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Death Of An Alcoholic Parent

Death Of An Alcoholic Parent

It was the early hours of January 6, 2014 when my brother called. For a few seconds and crying a lot, he uttered these words in pain, “Mother is dead.”

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Of course, some are afraid to hear those words, while they may be expected or even welcomed by others. For my part, the shutdown of my mother’s suit was sudden and unexpected, and this event caught me completely unprepared. Of course, there’s no way I could have known at the time, but his death was one of the best things that ever happened to me.

Grieving is different for everyone. Like everything else in this wonderful thing we call the human experience, there is no right or wrong way to do things. There is only your truth. Anyone who tells you different should know better,  and coin the phrase:

Psychiatrist and author Elizabeth Kübler-Ross knew little about death. He created the “Kübler-Ross model” which describes the Five Stages of Grief. It may not be an understatement to say that when someone close to you dies, you go through the process whether you like it or not. Or rather, the event and your reaction will actually invite the process.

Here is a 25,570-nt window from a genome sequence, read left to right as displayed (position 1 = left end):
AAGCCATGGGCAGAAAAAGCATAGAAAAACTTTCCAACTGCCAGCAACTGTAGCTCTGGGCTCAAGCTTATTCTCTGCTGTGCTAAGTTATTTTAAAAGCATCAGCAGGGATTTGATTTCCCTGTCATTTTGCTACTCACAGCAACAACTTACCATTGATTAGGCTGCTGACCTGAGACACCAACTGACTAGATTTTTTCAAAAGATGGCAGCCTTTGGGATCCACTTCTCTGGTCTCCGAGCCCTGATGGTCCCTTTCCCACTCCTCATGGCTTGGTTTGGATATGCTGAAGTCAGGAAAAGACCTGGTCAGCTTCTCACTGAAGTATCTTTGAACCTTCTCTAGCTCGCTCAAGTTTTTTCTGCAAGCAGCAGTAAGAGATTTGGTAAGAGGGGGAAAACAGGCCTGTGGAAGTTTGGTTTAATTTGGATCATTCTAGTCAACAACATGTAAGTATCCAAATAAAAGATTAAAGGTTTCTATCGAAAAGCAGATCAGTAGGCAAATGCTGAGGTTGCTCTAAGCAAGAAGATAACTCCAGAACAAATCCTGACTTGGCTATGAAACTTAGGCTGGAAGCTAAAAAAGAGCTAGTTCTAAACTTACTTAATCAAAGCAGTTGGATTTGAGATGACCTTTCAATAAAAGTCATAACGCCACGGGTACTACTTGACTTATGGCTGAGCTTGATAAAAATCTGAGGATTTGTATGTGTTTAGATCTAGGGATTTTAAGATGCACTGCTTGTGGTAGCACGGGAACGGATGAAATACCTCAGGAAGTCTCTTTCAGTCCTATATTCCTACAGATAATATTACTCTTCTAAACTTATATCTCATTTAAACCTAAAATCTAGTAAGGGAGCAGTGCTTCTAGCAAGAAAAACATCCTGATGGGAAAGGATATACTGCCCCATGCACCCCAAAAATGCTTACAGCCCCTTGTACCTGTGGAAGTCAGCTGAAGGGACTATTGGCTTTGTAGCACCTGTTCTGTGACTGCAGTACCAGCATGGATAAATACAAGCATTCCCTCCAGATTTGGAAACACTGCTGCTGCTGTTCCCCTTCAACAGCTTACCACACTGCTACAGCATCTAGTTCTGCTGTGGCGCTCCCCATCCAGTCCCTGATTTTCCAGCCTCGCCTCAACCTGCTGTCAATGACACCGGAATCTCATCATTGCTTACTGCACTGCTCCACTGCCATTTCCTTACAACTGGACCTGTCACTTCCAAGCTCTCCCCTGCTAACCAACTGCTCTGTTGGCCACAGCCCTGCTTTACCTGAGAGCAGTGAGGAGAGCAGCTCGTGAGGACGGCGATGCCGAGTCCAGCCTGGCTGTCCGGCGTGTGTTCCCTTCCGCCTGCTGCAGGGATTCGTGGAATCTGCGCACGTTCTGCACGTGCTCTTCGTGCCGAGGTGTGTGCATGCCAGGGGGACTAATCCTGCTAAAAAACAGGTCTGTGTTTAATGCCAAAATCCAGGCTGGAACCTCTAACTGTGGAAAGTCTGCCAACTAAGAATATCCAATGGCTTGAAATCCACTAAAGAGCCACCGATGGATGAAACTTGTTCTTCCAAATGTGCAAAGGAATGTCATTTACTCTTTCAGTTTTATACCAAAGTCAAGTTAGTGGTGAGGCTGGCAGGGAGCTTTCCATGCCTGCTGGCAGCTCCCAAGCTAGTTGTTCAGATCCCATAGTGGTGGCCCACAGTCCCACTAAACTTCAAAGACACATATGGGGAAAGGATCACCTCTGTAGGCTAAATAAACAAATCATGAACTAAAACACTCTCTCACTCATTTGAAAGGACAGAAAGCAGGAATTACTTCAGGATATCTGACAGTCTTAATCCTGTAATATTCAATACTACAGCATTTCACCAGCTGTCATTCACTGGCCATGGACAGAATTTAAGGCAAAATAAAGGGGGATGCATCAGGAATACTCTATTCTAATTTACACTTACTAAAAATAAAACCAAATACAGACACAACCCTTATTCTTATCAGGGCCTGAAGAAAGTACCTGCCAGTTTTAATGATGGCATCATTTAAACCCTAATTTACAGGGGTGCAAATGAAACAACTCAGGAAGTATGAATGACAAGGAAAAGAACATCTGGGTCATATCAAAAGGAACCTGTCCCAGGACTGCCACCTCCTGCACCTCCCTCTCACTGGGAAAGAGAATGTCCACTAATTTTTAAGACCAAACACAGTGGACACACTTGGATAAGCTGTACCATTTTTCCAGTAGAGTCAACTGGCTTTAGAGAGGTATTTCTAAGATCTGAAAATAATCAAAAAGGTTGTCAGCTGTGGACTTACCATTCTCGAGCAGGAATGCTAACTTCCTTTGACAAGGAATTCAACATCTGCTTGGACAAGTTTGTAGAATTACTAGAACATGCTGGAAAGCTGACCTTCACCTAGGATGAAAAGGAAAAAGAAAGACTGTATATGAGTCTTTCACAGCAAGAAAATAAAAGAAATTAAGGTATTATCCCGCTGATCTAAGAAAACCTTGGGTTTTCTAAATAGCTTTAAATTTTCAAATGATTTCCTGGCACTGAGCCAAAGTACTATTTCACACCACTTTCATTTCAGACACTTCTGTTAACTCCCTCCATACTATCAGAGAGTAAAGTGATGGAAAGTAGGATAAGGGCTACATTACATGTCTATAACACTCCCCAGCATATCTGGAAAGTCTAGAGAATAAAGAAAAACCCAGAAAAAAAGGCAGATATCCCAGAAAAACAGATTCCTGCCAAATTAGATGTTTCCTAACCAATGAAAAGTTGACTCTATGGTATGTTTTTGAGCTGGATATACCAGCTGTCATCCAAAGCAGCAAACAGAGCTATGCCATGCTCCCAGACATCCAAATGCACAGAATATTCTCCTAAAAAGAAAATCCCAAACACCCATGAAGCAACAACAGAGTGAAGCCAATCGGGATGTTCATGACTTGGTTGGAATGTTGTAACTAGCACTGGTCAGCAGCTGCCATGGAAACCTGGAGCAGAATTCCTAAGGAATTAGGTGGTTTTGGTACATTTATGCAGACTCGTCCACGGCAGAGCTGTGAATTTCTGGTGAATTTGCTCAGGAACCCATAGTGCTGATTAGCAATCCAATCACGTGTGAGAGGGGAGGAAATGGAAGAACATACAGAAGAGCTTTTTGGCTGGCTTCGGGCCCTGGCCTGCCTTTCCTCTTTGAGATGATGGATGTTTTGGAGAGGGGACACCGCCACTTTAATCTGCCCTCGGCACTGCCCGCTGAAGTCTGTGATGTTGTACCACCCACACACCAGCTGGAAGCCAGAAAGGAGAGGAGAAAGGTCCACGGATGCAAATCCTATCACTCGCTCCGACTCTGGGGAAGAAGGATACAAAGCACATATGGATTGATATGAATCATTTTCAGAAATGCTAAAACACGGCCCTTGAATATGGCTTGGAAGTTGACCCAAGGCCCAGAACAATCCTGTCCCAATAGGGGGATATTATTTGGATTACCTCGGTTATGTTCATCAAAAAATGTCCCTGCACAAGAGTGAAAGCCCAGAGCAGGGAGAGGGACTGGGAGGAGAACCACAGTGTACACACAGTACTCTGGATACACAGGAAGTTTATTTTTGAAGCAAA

Any good therapist (myself included) will tell you there is a very good chance that the death of a parent can trigger repressed emotional memories. If you are open, good things can come out of it. Not surprisingly, when my mother died, a long period of grief ensued. The maelstrom brings a massive increase in sedimentary pain and suffering from my core. So much turmoil and unprocessed emotion that I spent years building a fortress almost began to spit out and explode like a random fireworks display.

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In the midst of anger and self-loathing, I was given an amazing opportunity. I could hit, f*ck, and drink my way through the fight-or-flight situation like I always did, or I could learn to ride out the tidal wave of change that was headed my way. I’d love to tell you about how I carefully jumped on that wave and Zen-ride it to Happy Cove for a barramundi steak and a margarita, but that wouldn’t be the truth.

In fact, I went well and truly off the rails. You see, my mother was an alcoholic. I had an emotional crisis of the first degree. Not that I realized it at the time, but I was drunk too. So it was preordained that I would have to go a long way around this subject—by fighting, by running, and as it turned out, through a near-suicidal incident and a long-term self-loathing depression, which caused a very dirty cloud. destruction to those around me. Wow, this story is turning out to be very exciting! Stay with it. There is a happy ending.

In learning to heal myself, I now see the past events and my relationship with my mother with full compassion and forgiveness. This was not always the case.